It's an issue that Jon Stewart says has an "incredible similarity" to the health problems suffered by 9/11 first responders—and it's killing 35-year-old retired Staff Sgt. Wesley Black. He has terminal colon cancer that doctors have linked to exposure to burn pits during his time in Iraq and Afghanistan with the Vermont National Guard. "Metals, plastics, electronics, medical waste, your uniform—anything and everything that could be burned was thrown in the trash dump and then coated in diesel fuel and lit on fire," he tells CNN. He says that at the combat base where he served in Afghanistan, the pit was just 150 feet from the front gate. "If you were the poor sucker standing gate guard when that burn pit was lit" and the wind blew toward the gate, he says, "you'd be standing in the smoke for upwards of eight to 12 hours."
Black says he complained of digestive issues to Veterans Affairs providers for years but a colonoscopy wasn't ordered until 2017, when the cancer was already terminal. After battling with VA authorities, Black was granted 100% disability coverage, though the VA has only granted around 20% of burn-pit related claims, and Black says they need to do far more to identify related issues and follow up on them sooner. Black says chemotherapy has stopped working and he could die any day. He is using what little strength he has left to play with his 5-year-old son—and to fight for the VA to do more to acknowledge the harmful effects of burn pit exposure. "While it may be too late for me, it might not be too late for the next soldier. But the VA must act now. No more delays. No more denials," he writes at USA Today. "No more hoping our veterans die so its problems can be swept under the rug."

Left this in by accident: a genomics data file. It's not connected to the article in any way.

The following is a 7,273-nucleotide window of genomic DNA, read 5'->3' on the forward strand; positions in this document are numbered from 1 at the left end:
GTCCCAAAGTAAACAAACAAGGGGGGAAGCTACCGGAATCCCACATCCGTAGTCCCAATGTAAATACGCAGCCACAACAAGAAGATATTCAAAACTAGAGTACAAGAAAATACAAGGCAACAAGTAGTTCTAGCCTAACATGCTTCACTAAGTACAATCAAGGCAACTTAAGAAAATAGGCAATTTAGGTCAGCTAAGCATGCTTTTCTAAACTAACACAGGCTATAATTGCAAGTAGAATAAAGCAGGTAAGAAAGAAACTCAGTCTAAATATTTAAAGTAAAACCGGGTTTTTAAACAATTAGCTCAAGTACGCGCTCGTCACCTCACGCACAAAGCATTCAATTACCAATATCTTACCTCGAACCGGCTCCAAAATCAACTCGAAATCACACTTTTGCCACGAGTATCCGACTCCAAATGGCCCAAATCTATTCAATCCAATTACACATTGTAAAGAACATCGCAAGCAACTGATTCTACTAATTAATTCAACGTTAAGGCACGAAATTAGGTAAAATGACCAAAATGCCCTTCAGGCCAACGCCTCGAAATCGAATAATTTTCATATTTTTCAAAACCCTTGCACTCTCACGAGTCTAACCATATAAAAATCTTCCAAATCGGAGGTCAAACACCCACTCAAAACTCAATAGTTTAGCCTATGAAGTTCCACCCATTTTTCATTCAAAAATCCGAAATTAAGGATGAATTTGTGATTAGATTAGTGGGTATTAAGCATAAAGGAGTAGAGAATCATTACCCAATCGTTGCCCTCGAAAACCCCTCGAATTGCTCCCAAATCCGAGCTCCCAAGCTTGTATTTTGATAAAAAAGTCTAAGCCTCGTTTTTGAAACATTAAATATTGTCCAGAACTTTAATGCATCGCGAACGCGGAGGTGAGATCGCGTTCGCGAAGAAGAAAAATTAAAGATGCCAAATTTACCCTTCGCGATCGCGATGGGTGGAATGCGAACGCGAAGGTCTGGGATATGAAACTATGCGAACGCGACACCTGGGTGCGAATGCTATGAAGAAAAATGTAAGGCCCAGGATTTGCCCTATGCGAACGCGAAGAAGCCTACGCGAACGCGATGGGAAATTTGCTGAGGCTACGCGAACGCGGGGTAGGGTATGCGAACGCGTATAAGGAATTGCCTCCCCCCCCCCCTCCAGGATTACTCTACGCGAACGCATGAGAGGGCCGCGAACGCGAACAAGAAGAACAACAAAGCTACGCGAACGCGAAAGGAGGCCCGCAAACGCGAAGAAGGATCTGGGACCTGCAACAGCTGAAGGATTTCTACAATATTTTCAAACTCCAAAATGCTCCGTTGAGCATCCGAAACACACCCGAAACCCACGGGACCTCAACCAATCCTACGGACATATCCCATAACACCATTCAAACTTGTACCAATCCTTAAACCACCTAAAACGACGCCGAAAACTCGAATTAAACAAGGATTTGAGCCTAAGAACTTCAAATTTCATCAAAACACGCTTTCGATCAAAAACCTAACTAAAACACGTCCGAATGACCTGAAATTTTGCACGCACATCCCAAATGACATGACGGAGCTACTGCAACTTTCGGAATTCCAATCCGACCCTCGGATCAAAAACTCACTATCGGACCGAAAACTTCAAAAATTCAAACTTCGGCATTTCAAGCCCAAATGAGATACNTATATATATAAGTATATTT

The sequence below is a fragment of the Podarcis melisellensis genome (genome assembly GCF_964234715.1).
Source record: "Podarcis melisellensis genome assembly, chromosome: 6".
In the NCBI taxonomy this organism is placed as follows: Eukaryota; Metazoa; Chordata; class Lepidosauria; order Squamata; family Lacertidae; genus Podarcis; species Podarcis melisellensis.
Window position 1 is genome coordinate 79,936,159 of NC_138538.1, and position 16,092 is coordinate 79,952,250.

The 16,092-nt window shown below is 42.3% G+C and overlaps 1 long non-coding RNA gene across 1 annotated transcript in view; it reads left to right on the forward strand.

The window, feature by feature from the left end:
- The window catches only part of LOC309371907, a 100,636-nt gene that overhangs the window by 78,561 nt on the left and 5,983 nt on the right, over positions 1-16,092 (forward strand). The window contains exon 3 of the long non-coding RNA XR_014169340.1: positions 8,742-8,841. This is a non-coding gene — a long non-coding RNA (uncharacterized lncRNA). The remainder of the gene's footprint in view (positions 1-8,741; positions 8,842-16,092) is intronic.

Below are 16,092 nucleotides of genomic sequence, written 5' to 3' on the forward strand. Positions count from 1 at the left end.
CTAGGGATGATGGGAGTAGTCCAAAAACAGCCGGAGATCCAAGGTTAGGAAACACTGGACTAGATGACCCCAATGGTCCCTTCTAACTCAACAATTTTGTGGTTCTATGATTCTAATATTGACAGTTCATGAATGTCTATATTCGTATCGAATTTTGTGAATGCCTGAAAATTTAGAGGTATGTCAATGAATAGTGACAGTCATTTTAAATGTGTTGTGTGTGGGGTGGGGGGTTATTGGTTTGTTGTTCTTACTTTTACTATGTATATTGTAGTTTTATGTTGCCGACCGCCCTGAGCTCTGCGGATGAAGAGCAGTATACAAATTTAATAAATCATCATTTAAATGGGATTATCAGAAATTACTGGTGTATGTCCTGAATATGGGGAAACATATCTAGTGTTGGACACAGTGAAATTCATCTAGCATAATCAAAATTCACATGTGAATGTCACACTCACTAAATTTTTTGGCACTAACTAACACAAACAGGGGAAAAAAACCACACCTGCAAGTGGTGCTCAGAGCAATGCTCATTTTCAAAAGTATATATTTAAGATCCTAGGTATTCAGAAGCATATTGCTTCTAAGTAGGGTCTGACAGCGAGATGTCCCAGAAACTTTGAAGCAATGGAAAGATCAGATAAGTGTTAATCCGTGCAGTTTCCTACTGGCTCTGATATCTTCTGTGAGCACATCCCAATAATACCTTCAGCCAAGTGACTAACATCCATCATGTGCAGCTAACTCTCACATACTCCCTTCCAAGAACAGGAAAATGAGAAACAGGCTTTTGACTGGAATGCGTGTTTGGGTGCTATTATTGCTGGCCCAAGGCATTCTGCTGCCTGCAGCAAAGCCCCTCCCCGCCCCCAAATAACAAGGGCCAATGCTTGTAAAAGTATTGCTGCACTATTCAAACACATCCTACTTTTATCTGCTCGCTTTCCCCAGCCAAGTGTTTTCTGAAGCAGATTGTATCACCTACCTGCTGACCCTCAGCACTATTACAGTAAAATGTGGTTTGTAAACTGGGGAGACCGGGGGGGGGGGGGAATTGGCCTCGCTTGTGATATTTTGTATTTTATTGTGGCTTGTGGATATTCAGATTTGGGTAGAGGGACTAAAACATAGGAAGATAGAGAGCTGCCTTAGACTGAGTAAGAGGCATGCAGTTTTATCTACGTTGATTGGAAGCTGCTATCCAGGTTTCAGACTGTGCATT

(Read more burn pits